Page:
Likewise, if you have a script or library using FSharp.Formatting, then beware that is using FSharp.Compiler.Service. For scripts that is normally OK because they are processed using F# Interactive, and the default FSharp.Core is used. If you have an application using FSharp.Formatting as a component then see the guide linked above.
Making .NET Standard 1.6 and 2.0 libraries
.NET Standard library binaries can be shared and used in all modern .NET implementations. Where possible you should make your library a .NET Standard 1.6 or 2.0 component. For example, when using a new-style F# project file just use:
<Project Sdk="Microsoft.NET.Sdk"> <PropertyGroup> <TargetFramework>netstandard2.0</TargetFramework> </PropertyGroup> <ItemGroup> <Compile Include="Library.fs" /> <PackageReference Update="FSharp.Core" Version="4.2.3" /> </ItemGroup> </Project>
You can multi-target to produce both .NET 4.5 and .NET Standard 2.0 versions of your library like this:
Do not assume any specific version of FSharp.Core is in the GAC, even if it is on your machine
Once again, do not rely on FSharp.Core being in the GAC. For applications (see above),
<Private>true</Private> for the FSharp.Core reference in the project file (see below). In the Visual Studio IDE this is equivalent to setting the
CopyLocal property to
true properties for the
On some installations of F#, some versions of FSharp.Core are added to the GAC. Do not rely on these being present in production code being deployed off your machine.
There are some exceptions to this.
Standard installations of F# tools on Linux and Mac on Mono also install the latest FSharp.Core into the GAC. They also add machine-wide binding redirects for that component. That means that, for those machines, the latest installed FSharp.Core will be used by applications.
Some installations of F# on Windows Visual Studio and Mono did install FSharp.Core into the GAC.
- VS2010 installs FSharp.Core 18.104.22.168 only
- VS2012 installs FSharp.Core 22.214.171.124 only
- VS2013 installs FSharp.Core 126.96.36.199 only
- VS2015 installs FSharp.Core 188.8.131.52 only
- VS2017 doesn’t install FSharp.Core to the GAC
If you can assume a particular version of Visual Studio (e.g. in a dev/test situation), then you may be able to assume FSharp.Core is in the GAC.
But it is best to avoid this assumption and instead make sure an appropriate FSharp.Core is deployed as part of your application.
Do not use an implicit FSharp.Core from a shared Xamarin mobile framework
In some versions of Xamarin tooling, an older version of FSharp.Core is in the shared framework, especially for iOS. You should not use this version, and instead have an explicit reference to an FSharp.Core nuget pacakage in your iOS project.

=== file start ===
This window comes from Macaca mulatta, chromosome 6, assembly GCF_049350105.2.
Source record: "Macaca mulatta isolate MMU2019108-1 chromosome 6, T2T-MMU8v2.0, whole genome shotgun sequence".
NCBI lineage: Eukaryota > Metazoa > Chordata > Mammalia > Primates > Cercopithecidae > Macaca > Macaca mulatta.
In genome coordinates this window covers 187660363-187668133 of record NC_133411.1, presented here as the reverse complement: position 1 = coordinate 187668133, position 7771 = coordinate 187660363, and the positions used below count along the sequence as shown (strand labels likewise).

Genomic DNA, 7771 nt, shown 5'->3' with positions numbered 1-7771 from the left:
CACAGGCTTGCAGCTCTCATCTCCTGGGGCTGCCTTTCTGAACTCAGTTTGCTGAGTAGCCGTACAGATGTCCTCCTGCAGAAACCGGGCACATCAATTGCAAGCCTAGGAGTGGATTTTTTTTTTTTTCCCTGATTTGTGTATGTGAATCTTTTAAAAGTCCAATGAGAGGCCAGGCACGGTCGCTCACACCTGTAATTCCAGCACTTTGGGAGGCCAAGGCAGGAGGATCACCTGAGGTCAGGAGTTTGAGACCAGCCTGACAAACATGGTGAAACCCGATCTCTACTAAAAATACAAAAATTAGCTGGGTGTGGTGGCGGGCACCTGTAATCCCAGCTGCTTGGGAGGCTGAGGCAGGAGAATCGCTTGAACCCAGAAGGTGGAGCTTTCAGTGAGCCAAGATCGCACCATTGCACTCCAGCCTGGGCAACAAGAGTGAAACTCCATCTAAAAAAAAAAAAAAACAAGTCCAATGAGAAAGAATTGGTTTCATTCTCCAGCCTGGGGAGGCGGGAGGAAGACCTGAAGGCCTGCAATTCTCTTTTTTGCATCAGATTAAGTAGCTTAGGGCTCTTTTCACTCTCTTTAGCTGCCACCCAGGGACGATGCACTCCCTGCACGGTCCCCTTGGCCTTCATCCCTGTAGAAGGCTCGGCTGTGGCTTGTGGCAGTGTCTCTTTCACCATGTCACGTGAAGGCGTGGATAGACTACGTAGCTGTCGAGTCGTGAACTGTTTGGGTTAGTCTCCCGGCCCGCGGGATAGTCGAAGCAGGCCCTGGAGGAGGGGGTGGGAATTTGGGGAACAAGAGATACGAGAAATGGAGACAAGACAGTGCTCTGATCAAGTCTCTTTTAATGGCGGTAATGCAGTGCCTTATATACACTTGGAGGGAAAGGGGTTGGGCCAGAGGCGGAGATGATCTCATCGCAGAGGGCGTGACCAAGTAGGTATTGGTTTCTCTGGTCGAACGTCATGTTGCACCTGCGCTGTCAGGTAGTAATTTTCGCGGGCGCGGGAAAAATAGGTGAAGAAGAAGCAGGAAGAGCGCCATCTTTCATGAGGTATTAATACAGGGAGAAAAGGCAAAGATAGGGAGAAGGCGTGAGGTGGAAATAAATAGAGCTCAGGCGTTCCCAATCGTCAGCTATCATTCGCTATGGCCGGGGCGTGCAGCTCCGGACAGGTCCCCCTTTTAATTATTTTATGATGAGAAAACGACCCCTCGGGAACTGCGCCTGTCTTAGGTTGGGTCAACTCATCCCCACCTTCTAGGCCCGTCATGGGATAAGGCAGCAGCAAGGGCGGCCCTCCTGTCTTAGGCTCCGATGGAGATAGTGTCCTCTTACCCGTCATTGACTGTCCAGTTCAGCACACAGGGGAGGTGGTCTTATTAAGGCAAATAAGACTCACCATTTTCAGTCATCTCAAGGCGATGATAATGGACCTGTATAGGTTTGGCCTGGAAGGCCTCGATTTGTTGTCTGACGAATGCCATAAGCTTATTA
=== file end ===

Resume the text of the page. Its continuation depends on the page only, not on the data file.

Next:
If you reference FSharp.Core, you may need to reference System.Numerics
FSharp.Core doesn’t have a strong binary dependency on System.Numerics (i.e. big-integer support).
However, for some deployments of F# code (e.g. Xamarin mobile apps) you may need to add an explicit reference if it is not present already.
What to do for error “Could not load file or assembly FSharp.Core, Version=184.108.40.206” or similar
The normal way to resolve this is to deploy FSharp.Core as part of your application, see above. See also this stackoverflow question and many other similar answers on the web.
Earlier versions of F# (Visual F# 2.0) had a “runtime redistributable” you could install on target machines. This model is now no longer used and instead you deploy FSharp.Core as part of your application.
Reference: FSharp.Core version and NuGet package numbers
Main .NET Framework DLLs (used at runtime for applications on .NET 4.x):
|F# 2.0||.NET 4.0+||220.127.116.11|
|F# 3.0||.NET 4.0+||18.104.22.168||3.0.2|
|F# 3.1||.NET 4.0+||22.214.171.124||126.96.36.199|
|F# 4.0||.NET 4.5+, pcls||188.8.131.52||184.108.40.206|
|F# 4.1||.NET 4.5+, netstandard1.6+||220.127.116.11||4.2.3|
|F# 4.1x||.NET 4.5+, netstandard1.6+||18.104.22.168||4.3.3|
FSharp.Core Entries in Project Files
By default, Visual Studio, Xamarin Studio and other tools generate well-formed F#
.fsproj project files which
reference FSharp.Core in an appropriate way for the purpose that the component serves. However, when using F# in
advanced ways (and especially in cross-platform and portable scenarios) it can be useful to understand the
appropriate project file entries. Additionally, in some F# projects the project file may have been edited by hand.
In these cases it becomes essential to ensure you are referencing FSharp.Core properly.
There are old-style project files and new-style “.NET SDK” project files.
New-style project files: Use
PackageReference (unless using Paket)
When using new-style .NET SDK project files, Just add:
<PackageReference Update="FSharp.Core" Version="4.3.3" />
or another appropriate version, see above.
New-style F# project files: Use